Man selling paintball tickets on campus appears to claim false association to ASUCLA
A man selling paintball tickets to students in lecture halls claims to be associated with Associated Students UCLA and UCLA Special Events and Protocol, but he does not appear to be connected with either organization. (Liz Ketcham/Assistant Photo editor)
By Sara Hubbard
March 7, 2019 12:16 a.m.
A man who appears to be falsely claiming association with on-campus organizations has been coming into classes and attempting to sell tickets to students for admittance to paintball parks.
The man has been entering lectures and advertising discounted paintball tickets, which are valid and accepted at the parks listed on them. Despite claiming to be affiliated with Associated Students UCLA and UCLA Special Events and Protocol while selling to students, the man does not appear to be connected with either organization.
Jazmyn Yap, a third-year molecular, cell and developmental biology student, purchased a ticket Feb. 26 after the man came into her Chemistry 153A class. Yap said the man also came into her Life Sciences 107 class.
“He said he was working with UCLA’s special events,” Yap said.
She paid $10 via Venmo for a ticket that is valid for two admittances. She added she remembered him similarly advertising in one of her classes last year and felt more comfortable buying a ticket from him because of that.
Hollywood Sports Park, one of the paintball locations in California listed on the back of the tickets, confirmed that they do accept the tickets. They sell them to a third-party company, listed as Monetary Marketing on the tickets, which then resells them through independent contractors to the public.
A spokesperson from Hollywood Sports Park said students who purchased the tickets are often surprised when they try to use them, as the ticket does not cover additional required fees. These fees include the costs of carbon dioxide cartridges and paintballs. As a result, a round of paintball can end up costing up to $50 as opposed to the initial $10 cost of the ticket.
A spokesperson from Monetary Marketing said they work with an independent contractor, who is a UCLA graduate student and has been selling tickets on campus. They added the contractor sold 27 tickets on campus in an incorrect manner, but Monetary Marketing is currently working to address the situation. The spokesperson did not clarify what was incorrect about the way in which the contractor sold tickets.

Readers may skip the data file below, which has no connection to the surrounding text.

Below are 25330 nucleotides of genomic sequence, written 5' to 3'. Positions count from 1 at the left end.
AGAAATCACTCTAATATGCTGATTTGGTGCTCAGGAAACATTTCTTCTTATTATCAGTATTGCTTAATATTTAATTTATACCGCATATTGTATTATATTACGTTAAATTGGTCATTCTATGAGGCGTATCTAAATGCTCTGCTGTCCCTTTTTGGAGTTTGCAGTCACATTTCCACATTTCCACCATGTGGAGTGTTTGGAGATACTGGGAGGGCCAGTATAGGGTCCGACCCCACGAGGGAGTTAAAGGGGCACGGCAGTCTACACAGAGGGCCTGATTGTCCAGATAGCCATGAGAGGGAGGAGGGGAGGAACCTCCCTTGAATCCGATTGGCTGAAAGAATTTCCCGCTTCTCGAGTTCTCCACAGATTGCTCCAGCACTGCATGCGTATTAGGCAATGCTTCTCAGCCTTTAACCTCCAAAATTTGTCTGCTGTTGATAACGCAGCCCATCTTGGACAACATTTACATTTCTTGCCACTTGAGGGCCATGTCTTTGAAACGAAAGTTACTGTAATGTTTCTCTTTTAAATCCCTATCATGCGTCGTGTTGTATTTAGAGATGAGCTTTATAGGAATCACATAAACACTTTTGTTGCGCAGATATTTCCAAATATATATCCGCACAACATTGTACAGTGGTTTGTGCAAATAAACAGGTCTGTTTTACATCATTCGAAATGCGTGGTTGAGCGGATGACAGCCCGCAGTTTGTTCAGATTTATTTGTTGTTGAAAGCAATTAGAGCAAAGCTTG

However, the spokesperson also said that the contractor used a Venmo that did not match his own name, and did not disclose the real name of the individual.
Tod Tamberg, a UCLA spokesperson, said no one matching the description of the man appears to be working for UCLA Special Events and Protocol. Roy Champawat, director of the ASUCLA Student Union, also said he does not believe this man is a part of the association. Champawat added he is unaware of any current events or fundraisers that involve paintball.
“Many of the things that are agreement or contract-related come through my office,” Champawat said. “I have not heard of this initiative if it has come from some office.”
Champawat also said it is possible one of the student-run business enterprises associated with ASUCLA may be hosting a fundraising event involving paintball. However, he added this is unlikely because the man never specified he was selling the tickets for fundraising purposes.
“I wouldn’t anticipate that they are in fact associated with ASUCLA officially,” Champawat said.
Some professors and students said they initially believed the man was part of a scam because of his false claims to have connections to UCLA Special Events and Protocol and ASUCLA. Yap said she and her classmates received an email from Heather Tienson-Tseng, a chemistry professor who teaches Chemistry 153A, encouraging them to verify the validity of the tickets and apologizing for allowing the man to speak to the class.
Robert Frank Jr., a history professor, said the man came into his History 3D class Feb. 26. Frank said he assumed the man was part of a UCLA organization and perceived him to be legitimate at the time.
Logan Flores, a first-year study of religion student who is in Frank’s History 3D class, said the man introduced himself as being part of ASUCLA but did not mention his name.
“He said, ‘Hello, I’m part of ASUCLA and we’re going to be selling paintball tickets.’ And I don’t remember the numbers exactly, but I think he said it was like a 90 percent-off discount to go paintballing,” Flores said.
University police Lt. Kevin Kilgore said in an email statement that UCPD is currently investigating this situation.